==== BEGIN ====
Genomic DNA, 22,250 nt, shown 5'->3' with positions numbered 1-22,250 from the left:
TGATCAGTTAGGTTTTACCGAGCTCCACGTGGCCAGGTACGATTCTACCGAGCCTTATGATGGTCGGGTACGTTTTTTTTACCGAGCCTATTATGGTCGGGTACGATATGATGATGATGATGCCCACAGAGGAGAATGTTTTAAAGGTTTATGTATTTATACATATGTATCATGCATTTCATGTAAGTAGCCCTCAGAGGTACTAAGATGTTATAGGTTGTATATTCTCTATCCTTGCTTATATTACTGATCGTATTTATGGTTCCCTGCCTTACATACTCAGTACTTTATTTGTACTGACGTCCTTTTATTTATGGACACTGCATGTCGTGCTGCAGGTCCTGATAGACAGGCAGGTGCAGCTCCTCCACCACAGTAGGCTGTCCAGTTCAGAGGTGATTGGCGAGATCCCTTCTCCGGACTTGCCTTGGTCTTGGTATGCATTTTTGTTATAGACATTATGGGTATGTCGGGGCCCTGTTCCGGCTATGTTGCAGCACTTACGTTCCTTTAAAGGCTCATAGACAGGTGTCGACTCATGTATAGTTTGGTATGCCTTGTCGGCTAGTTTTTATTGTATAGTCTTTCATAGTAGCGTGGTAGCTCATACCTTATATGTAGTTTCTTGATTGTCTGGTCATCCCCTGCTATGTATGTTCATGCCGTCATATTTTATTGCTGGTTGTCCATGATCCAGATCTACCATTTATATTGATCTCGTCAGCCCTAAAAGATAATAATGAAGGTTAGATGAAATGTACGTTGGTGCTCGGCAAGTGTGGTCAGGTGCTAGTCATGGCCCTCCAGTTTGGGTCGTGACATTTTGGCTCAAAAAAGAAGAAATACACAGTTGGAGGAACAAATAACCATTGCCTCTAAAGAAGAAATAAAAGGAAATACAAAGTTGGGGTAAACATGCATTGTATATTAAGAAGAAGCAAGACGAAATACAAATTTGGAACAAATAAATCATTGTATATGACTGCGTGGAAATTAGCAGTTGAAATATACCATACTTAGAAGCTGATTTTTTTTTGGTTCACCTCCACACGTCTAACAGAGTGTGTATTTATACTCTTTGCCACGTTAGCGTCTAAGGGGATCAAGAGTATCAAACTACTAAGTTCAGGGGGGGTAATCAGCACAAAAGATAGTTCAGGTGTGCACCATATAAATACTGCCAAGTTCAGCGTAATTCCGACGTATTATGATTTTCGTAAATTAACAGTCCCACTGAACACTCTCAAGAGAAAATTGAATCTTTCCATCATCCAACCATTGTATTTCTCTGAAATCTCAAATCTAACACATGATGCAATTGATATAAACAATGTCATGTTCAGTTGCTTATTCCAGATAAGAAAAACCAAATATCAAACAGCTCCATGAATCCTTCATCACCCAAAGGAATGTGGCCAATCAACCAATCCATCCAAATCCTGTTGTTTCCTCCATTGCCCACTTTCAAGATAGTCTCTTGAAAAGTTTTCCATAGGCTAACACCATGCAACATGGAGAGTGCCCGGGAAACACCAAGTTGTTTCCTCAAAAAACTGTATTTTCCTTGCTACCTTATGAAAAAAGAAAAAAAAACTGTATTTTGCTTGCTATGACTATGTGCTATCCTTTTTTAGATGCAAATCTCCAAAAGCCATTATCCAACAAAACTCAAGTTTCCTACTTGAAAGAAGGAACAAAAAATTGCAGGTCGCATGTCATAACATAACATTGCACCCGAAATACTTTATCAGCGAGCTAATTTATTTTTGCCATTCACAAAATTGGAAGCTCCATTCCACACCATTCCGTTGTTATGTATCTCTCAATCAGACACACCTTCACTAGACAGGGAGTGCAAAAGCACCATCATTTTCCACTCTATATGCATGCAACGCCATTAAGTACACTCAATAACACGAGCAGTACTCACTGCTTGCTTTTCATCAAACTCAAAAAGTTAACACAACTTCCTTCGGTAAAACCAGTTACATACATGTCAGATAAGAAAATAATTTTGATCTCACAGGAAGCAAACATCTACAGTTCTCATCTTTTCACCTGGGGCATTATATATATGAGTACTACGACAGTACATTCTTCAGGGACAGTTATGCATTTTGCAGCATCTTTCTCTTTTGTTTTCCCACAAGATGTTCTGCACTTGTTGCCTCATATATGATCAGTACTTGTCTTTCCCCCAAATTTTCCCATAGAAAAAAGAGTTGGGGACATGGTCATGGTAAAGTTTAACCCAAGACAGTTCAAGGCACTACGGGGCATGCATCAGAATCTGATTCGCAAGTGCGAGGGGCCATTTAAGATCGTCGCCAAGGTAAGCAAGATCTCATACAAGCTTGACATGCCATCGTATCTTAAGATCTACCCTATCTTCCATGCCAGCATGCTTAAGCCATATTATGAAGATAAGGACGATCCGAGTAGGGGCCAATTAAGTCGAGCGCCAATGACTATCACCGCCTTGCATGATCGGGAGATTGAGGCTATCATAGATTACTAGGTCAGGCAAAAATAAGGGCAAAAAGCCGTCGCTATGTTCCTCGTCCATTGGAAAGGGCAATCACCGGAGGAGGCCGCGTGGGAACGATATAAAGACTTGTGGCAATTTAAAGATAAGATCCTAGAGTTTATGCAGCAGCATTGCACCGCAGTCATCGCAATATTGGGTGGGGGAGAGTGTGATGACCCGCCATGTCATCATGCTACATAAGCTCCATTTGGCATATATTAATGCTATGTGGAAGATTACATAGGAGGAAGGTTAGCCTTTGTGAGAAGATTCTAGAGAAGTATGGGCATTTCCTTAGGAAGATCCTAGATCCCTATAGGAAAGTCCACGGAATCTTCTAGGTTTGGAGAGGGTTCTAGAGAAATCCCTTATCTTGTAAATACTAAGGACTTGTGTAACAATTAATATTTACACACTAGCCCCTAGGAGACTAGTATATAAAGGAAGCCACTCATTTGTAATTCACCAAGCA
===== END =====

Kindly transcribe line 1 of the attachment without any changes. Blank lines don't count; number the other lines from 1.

Genomic DNA, 22,250 nt, shown 5'->3' with positions numbered 1-22,250 from the left: